Hi
I am trying to learn c++ by using it where I can at work. Usually I can muddle through by searching forums and although I might not end up with an elegant piece of code, my programs seem to work ;)

What I am trying to do, is open multiple files so they can be processed simultaneously. Each file name is the same but they are in sequentially numbered directories. The command line accepts arguments for the path to the directory that contains the numbered directories, the name of the files, and the number of files to expect.

Currently, I have code that will open one file after another. Is there a way to use an array to store the file handles? Or something more clever?

Thanks for any help!

#include <fstream>
#include <iostream>
#include <sstream>

using namespace std;

int main(int argc, char **argv) {
 if (argc < 4) {
   exit(1);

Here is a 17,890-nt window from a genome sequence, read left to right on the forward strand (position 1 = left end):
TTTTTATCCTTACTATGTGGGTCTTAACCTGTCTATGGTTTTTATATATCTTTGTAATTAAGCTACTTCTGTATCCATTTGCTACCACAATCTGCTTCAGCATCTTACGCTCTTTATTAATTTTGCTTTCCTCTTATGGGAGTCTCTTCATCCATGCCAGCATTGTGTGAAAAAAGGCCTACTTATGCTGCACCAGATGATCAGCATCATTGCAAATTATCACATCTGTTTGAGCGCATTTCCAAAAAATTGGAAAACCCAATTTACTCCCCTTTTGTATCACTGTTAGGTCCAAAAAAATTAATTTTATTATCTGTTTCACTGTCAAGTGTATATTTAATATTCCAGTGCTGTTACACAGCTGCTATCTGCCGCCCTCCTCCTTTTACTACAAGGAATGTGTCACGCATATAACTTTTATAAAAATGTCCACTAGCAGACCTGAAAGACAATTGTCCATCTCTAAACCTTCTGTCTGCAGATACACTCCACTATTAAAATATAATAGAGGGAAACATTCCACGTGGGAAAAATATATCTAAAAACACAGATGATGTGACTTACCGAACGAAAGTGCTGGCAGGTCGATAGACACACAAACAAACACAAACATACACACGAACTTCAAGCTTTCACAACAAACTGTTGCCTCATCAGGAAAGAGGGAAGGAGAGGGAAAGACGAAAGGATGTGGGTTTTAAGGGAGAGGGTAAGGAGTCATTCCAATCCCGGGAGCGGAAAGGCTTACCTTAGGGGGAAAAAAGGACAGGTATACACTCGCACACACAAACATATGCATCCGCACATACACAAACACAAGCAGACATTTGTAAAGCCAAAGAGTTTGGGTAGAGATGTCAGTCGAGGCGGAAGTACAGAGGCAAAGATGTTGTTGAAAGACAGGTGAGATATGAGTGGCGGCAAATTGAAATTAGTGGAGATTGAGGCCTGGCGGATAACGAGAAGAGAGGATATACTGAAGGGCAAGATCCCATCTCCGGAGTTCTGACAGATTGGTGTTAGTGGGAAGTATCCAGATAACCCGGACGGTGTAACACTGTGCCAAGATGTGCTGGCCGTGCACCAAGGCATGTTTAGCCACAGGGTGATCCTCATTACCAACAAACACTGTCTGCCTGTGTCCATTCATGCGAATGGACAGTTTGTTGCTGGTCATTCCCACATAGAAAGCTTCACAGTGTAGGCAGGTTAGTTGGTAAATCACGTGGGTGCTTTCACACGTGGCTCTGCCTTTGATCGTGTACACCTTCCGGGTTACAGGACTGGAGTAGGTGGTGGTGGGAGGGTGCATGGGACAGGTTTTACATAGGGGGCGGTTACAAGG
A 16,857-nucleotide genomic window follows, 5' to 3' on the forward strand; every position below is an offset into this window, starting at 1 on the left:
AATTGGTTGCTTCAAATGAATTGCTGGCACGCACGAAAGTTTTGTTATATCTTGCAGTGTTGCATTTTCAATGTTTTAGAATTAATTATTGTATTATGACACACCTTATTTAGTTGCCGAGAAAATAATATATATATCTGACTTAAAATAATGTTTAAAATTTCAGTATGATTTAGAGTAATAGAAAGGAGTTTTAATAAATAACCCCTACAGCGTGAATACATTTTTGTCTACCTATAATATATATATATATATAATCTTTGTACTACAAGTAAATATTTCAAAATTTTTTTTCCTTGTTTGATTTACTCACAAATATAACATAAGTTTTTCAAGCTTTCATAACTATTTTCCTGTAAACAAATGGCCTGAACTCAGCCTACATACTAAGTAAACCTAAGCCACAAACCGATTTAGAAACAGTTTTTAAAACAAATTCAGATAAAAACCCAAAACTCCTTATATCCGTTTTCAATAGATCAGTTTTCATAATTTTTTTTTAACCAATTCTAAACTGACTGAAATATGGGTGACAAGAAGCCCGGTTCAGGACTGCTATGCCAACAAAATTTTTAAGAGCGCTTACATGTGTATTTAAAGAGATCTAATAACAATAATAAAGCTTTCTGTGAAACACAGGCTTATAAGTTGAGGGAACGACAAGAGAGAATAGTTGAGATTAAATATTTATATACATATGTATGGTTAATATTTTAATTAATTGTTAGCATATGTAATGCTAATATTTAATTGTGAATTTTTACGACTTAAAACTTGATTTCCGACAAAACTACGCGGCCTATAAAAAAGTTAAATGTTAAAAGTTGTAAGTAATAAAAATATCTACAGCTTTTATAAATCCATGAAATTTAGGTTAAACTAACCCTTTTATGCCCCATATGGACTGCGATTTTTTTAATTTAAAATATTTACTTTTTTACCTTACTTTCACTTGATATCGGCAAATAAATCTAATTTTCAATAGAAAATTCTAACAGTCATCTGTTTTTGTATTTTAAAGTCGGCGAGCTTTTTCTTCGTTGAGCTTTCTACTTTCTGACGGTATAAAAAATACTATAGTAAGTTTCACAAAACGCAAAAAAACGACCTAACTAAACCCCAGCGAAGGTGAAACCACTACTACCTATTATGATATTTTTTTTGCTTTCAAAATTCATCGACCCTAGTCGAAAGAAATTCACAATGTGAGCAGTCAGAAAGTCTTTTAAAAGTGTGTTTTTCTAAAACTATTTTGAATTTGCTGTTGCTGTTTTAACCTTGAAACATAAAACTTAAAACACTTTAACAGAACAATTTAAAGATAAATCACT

}


 string path = argv[1];
 string file = argv[2];
 int num =  atoi(argv[3]);


 for(int i=0; i<num; i++) {

   std::ifstream(infile);
   infile.seekg(0,ios::beg);
   std::stringstream num_str;
   num_str << i + 1;
   string filename = path + "/dir" + num_str.str() + "/" + file;

   infile.open( filename.c_str(), ios::in );

   if(!(infile)) {
     cout << "opening " << filename << " failed" << endl;
     exit(1);
   }
   else {
     cout << filename << " opened" << endl;
   }
 }

// do something with each open file then close them all

 return 0;
}

line 21: you can delete it because the file pointer is already at the beginning of the file when it is opened.

line 26: you don't need the ios::in flag because ifstream is an input stream. All you need is infile.open( filename.c_str()); >>Is there a way to use an array to store the file handles?
Yes. One way to do it is like this:

ifstream* array = new ifstream[num];
...
 for(int i=0; i<num; i++) {
   std::stringstream num_str;
   num_str << i + 1;
   string filename = path + "/dir" + num_str.str() + "/" + file;

   array[i]->open(filename.c_str());

   if(!(array[i])) {
     cout << "opening " << filename << " failed" << endl;
     exit(1);
   }
   else {
     cout << filename << " opened" << endl;
   }
 }

Thanks Ancient Dragon!

That's exactly what I was looking for.

Cheers

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